7.  Presbyterians in the South, 3 volumes, by Ernest Trice Thompson.  A lengthy study by a Texarkana native.  It took me years to acquire the entire set.

8.  B. B. Warfield: Essays on His Life and Thought by Bradley J. Gundlach.  Warfield was a Kentuckian with Southern roots.

9.  The Gentlemen Theologians: American Theology in Southern Culture, 1795-1865 by E. Brooks Holifield.  The intellectual depths of Southern theologians have often been overlooked.

10.  The Children of Pride: A True Story of Georgia and the Civil War, edited by Robert M. Myers.  The moving letters of a Christian family during the War Between the States.

11.  A Georgian at Princeton, edited by Robert M. Myers.  The same family as above, the Jones family, had two sons who attended Princeton College.

12.  Heroes by Iain Murray.  Murray devoted a chapter to Charles Colcock Jones, missionary to African-American slaves.

13.  The Collected Writings of James Henley Thornwell.  4 volumes.  A great source of theology and Southern culture.

14.  The Life and Letters of James Henley Thornwell by Benjamin Morgan Palmer.  I read this book back in the 1980s and loved it.

15.  Writings of Thomas E. Peck.  3 volumes.  I got this set a couple of years ago.  Peck was another Southern preacher.

16.  Life and Letters of Benjamin Morgan Palmer by Thomas Cary Johnson.  A great study of a great preacher.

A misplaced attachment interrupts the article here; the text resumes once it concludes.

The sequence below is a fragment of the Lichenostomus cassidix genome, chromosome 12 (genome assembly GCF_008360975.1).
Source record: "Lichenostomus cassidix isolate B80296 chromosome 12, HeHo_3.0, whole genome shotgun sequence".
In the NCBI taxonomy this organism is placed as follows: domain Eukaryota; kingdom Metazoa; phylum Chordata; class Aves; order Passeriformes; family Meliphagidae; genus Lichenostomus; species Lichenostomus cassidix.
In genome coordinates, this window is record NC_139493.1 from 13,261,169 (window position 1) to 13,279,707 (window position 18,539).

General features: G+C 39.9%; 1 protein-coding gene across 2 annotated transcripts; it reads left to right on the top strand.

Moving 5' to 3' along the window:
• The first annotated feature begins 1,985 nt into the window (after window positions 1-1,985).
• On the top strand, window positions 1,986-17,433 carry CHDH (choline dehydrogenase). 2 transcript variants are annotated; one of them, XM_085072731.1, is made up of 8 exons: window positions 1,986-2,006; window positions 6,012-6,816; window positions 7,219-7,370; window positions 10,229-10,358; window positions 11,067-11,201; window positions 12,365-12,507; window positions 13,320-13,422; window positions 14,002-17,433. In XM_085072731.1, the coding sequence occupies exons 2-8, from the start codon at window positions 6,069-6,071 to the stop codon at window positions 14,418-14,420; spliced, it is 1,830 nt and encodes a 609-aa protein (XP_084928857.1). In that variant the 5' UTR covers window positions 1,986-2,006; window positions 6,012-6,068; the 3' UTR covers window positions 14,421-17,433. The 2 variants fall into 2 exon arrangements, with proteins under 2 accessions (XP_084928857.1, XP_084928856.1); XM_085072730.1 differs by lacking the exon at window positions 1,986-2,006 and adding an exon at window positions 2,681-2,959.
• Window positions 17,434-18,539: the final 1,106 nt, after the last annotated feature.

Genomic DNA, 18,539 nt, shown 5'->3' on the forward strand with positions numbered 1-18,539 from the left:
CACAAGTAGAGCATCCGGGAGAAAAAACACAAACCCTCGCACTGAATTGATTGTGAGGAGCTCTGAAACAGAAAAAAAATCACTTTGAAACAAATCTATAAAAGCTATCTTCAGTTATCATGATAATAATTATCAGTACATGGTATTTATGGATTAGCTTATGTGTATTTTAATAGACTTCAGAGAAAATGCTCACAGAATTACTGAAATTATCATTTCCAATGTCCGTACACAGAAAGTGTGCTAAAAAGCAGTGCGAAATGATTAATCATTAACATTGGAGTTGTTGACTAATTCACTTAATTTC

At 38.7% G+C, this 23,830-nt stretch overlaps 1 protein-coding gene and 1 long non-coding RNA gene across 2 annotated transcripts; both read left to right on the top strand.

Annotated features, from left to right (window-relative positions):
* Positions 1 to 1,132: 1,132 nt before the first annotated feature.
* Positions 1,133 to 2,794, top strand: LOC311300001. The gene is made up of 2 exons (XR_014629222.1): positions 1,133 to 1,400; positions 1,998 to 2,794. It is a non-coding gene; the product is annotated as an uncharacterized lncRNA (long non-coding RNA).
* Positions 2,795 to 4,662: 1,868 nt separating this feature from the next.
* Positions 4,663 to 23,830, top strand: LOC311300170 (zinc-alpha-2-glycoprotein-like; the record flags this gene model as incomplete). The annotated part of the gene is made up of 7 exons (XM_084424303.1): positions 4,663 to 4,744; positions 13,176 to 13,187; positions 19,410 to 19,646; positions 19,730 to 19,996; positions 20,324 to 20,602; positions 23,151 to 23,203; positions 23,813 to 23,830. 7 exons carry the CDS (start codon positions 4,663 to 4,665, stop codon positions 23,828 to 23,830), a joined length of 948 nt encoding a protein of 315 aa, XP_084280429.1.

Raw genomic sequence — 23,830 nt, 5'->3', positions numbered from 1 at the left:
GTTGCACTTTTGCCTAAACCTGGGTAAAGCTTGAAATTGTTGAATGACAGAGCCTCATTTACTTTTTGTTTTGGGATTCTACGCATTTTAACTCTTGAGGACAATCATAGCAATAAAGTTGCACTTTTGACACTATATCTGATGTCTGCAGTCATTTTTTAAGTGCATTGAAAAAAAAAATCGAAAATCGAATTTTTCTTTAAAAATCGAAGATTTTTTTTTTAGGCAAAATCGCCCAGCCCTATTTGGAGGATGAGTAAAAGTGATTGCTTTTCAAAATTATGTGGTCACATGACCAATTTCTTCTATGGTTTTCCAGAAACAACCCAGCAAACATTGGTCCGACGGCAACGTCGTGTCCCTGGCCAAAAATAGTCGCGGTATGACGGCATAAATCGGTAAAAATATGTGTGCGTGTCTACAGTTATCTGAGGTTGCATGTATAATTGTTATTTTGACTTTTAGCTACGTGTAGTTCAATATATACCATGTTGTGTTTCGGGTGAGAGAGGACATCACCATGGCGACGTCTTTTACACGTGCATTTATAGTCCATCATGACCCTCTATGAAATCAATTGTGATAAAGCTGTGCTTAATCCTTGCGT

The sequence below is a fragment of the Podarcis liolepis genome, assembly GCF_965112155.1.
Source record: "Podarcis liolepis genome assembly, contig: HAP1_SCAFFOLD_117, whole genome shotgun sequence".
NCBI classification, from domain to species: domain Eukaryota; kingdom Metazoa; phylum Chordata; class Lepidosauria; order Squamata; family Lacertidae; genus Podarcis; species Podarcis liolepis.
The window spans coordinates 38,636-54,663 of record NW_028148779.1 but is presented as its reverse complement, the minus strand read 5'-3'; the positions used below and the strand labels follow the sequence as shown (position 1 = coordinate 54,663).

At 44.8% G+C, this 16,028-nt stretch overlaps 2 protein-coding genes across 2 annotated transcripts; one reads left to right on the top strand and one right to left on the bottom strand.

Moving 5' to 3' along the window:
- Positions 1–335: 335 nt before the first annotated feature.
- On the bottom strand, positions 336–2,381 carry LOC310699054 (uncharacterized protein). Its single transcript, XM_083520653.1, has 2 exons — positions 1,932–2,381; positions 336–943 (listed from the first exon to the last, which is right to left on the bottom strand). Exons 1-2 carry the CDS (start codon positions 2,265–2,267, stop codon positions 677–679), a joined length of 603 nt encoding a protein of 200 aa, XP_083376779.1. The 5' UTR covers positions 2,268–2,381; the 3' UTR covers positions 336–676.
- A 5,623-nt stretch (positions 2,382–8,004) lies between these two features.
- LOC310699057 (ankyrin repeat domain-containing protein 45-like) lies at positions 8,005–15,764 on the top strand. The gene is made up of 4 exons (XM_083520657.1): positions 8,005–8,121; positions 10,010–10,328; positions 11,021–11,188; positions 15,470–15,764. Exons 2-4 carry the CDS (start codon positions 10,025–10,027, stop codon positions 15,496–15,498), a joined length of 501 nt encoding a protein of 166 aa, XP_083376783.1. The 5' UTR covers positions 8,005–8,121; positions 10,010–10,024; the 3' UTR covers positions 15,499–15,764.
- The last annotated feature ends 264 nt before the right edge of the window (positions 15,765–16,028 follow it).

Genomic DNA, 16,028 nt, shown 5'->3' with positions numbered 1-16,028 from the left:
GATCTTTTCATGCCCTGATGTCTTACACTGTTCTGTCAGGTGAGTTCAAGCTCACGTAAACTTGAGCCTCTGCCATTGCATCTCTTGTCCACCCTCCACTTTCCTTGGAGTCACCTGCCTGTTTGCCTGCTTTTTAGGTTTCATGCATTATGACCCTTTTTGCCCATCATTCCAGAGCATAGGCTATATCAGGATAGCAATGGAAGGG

17.  Memoirs of James P. Boyce by John A. Broadus.  Boyce and Broadus were Baptists.  The story of Calvinistic Baptists from the South is another chapter of Southern Christian history.

18.  The Metaphysical Confederacy: James Henley Thornwell and the Synthesis of Southern Values by James Oscar Farmer, Jr.  I read this interesting study of Thornwell long, long ago.

19.  The Life and Letters of Robert Lewis Dabney by Thomas Cary Johnson.  A great biography of Dabney.

20.  Robert Lewis Dabney: A Southern Presbyterian Life by Sean Michael Lucas.  A recent biography of Dabney.

21.  Discussions of R. L. Dabney.  Dabney’s writings and opinions on all kinds of matters, theological, political, cultural, and social.  Banner of Truth published the theological discussions and Sprinkle Press published the wider range of Dabney’s thought.

22.  John L. Girardeau’s Lifework and Sermons.  Sprinkle Publications reprinted several works by and about Girdardeau, who is best remembered for pastoring an African-American church.

23.  Calvinism and Evangelical Arminianism by John L. Girardeau.

24.  The Theology of Infant Salvation by Robert A. Webb.

25.  Studies in Southern Presbyterian Theology by Morton Smith.  Morton Smith wrote this as a doctoral dissertation.  He is an heir to the Southern theological tradition.

26.  Studies in Preaching, volume 3, The Homiletical Innovations of Andrew W. Blackwood by Jay E. Adams.  Andrew Blackwood was one of the later professors at Columbia.

27.  J. Gresham Machen: A Biographial Memoir by Ned Stonehouse.  Machen was invited to take a position at Columbia, and it appealed to his Southern heritage, but he opted to stay at Princeton.

28.  Princeton Seminary: Faith and Learning, 1812-1868 and The Majestic Testimony, 1869-1929 by David Calhoun.  These are Calhoun’s previous volumes on Columbia’s better known sister seminary.  They are reviewed here.